About SBC PIANO STUDIO
Instructor for the town of Weston MA, Susan instructs private classical piano classes in her Boston studio, or at your home in select Wellesley, Weston, Wayland, and Newton locations. CALL (781) 864.9090.
An instructor with the town of Weston, my private classical piano studio serves the Wellesley, Weston, Wayland and Newton communities. Call 781.864.9090.
Piano study is a gift that stands the test of time. For most kids, music is a natural form of expression. Many adults believe that piano study as a child positively influences their happiness and success in life; many return to study.
Taking lessons with Susan has been a wonderful experience for our girls, who both play very well. She has a great way with kids, and is able to engage them in a firm, but warm way. Her success is a testament to her strong teaching skills and flexible musical approach. — S.R.
We so appreciate the work you’ve done with Sawyer — he really enjoys piano and music and that it’s in no small part due to you and your teaching. We thank you and wish you a wonderful summer! — D.M.
Under your guidance, Sophie-Anna has developed a love and appreciation for piano playing, which I believe will only strengthen as time goes by. For this I am truly indebted to you and sincerely Thank You. ;-] Warmest wishes. — M.P.
“It is not because things are difficult that we do not dare; it is because we do not dare that they are difficult.” — Seneca
Adults with a background in classical music share with me the enrichment that music has brought to their lives, both in playing and listening.
Music brings an understanding and appreciation of music and musicians, and adults sense that their success in life is undeniably intertwined.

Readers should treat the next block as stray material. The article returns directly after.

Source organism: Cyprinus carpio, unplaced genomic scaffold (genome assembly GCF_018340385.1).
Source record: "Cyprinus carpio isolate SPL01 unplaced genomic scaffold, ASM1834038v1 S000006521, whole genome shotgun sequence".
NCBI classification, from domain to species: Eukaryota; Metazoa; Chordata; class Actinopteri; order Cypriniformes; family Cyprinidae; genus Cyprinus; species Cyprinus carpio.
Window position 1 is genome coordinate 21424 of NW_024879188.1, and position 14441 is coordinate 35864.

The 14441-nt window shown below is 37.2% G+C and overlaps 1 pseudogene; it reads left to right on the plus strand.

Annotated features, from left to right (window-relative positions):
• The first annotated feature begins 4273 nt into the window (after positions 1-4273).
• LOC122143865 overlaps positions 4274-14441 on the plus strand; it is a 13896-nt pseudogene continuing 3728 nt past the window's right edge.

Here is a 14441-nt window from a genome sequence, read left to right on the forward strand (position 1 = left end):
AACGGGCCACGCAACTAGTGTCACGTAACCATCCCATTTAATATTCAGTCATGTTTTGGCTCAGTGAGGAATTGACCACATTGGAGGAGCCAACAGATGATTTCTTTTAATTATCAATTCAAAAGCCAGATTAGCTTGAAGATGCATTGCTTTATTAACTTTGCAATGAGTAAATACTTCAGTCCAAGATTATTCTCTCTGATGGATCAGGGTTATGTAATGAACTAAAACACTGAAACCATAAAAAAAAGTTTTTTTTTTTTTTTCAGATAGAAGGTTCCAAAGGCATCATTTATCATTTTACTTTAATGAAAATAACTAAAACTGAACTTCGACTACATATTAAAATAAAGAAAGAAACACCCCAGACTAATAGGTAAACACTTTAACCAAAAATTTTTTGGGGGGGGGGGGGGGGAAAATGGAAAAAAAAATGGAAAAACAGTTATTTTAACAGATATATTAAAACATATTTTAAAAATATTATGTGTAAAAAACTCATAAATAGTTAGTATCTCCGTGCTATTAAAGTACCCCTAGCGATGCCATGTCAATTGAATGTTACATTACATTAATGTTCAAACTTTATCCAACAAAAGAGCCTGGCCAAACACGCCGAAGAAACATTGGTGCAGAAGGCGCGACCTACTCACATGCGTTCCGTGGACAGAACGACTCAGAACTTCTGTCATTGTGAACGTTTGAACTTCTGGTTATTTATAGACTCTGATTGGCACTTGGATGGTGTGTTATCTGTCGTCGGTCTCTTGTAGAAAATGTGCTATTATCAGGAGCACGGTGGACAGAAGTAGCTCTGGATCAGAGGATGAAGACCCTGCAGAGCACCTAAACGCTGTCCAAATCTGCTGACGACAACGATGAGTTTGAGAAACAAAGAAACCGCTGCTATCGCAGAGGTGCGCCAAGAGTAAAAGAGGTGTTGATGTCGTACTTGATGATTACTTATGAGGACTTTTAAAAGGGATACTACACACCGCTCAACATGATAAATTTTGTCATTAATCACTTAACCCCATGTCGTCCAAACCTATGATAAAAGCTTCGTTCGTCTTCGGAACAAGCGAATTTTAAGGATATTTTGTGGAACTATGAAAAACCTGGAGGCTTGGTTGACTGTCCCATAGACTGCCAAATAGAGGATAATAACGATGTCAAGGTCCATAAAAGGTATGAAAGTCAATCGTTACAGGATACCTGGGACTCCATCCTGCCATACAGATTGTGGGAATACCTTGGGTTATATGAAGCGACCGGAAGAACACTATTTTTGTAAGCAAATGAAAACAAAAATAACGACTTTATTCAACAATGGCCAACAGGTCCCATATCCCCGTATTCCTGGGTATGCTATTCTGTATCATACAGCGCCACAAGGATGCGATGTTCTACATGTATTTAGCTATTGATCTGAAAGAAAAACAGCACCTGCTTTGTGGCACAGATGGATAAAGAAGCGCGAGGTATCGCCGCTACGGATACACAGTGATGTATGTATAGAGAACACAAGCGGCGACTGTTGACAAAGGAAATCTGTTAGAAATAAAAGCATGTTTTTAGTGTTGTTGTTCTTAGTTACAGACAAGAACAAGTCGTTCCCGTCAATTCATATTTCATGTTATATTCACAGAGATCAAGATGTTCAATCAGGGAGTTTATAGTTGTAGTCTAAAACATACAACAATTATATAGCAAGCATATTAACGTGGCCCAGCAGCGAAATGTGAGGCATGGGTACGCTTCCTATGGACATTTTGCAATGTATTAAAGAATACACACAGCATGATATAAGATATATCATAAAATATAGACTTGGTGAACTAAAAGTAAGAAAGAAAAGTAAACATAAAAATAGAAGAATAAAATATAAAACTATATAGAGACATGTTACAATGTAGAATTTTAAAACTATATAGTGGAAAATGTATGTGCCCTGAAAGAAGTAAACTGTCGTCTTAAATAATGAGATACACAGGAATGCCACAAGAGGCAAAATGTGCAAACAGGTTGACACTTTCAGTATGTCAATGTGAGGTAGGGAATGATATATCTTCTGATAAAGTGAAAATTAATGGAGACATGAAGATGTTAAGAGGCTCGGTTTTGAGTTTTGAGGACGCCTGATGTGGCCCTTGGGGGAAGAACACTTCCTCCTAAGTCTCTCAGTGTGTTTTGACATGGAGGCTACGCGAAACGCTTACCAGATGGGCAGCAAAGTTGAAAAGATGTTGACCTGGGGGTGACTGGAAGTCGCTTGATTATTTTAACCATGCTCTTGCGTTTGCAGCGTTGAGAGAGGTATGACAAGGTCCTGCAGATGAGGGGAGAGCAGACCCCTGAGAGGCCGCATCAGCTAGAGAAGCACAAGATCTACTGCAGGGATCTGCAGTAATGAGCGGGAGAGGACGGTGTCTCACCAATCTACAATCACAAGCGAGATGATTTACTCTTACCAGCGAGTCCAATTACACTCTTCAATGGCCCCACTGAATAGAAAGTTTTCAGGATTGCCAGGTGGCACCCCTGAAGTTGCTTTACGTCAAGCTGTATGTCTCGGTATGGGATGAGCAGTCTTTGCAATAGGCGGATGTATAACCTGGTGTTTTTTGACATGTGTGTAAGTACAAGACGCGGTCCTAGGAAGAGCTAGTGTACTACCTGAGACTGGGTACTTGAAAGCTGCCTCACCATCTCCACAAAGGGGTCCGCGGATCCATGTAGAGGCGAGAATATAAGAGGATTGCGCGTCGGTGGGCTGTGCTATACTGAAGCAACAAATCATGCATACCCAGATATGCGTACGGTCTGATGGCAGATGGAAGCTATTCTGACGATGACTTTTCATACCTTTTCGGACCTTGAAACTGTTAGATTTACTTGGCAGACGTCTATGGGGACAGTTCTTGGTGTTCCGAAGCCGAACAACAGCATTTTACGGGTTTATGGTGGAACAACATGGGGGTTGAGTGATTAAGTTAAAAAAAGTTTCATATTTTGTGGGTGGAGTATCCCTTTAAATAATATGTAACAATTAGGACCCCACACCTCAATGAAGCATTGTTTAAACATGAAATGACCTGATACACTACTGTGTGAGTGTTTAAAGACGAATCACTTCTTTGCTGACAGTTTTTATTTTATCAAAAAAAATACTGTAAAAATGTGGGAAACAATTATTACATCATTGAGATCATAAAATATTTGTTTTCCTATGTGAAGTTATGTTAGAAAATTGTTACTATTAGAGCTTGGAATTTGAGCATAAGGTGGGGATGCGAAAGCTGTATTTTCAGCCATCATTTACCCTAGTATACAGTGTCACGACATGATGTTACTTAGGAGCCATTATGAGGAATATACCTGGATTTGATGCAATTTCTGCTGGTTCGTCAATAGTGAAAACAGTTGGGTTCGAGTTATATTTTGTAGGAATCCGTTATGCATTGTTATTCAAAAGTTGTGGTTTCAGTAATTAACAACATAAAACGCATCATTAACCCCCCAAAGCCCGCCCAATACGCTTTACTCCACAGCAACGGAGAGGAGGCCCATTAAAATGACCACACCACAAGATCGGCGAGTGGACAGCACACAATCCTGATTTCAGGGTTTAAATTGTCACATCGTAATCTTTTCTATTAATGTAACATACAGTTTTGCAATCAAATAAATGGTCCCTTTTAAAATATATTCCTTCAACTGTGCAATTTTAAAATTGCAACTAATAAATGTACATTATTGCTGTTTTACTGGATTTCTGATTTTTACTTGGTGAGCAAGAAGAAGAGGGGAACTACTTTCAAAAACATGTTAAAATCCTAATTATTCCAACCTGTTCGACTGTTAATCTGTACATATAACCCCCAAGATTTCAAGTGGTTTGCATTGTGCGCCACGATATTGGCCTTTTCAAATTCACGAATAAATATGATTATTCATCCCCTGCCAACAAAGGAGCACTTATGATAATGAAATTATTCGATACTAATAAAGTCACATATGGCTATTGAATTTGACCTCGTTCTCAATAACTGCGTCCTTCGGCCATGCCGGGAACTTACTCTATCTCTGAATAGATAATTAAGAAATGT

Music was the key that helped Albert Einstein become one of the smartest men who has ever lived. Einstein said that the reason he was so smart is because he played the violin.
Chuck Todd (reporter) notes a connection between years of practice and competition and what he calls the “drive for perfection.”
Renowned Microsoft entrepreneur, Paul Allen, believes that in both music and programming, “something is pushing you to look beyond what currently exists and express yourself in a new way.”
Mr. Wolfensohn, who ran the World Bank, believes music is a “hidden language” that enhances one’s ability to connect disparate or even contradictory ideas. Music helped him understand “the culture of people, as distinct from their balance sheet.”
“To learn to read, you need to have a good working memory, the ability to disambiguate speech sounds, make sound-to-meaning connections,” said Kraus (Northwestern University). “Each one of these things really seems to be strengthened with active engagement in playing a musical instrument.”
A well-known Canadian study supports the idea that music study may do more for kids than many realize. It exercises parts of the brain useful in mathematics, spatial intelligence and other intellectual pursuits.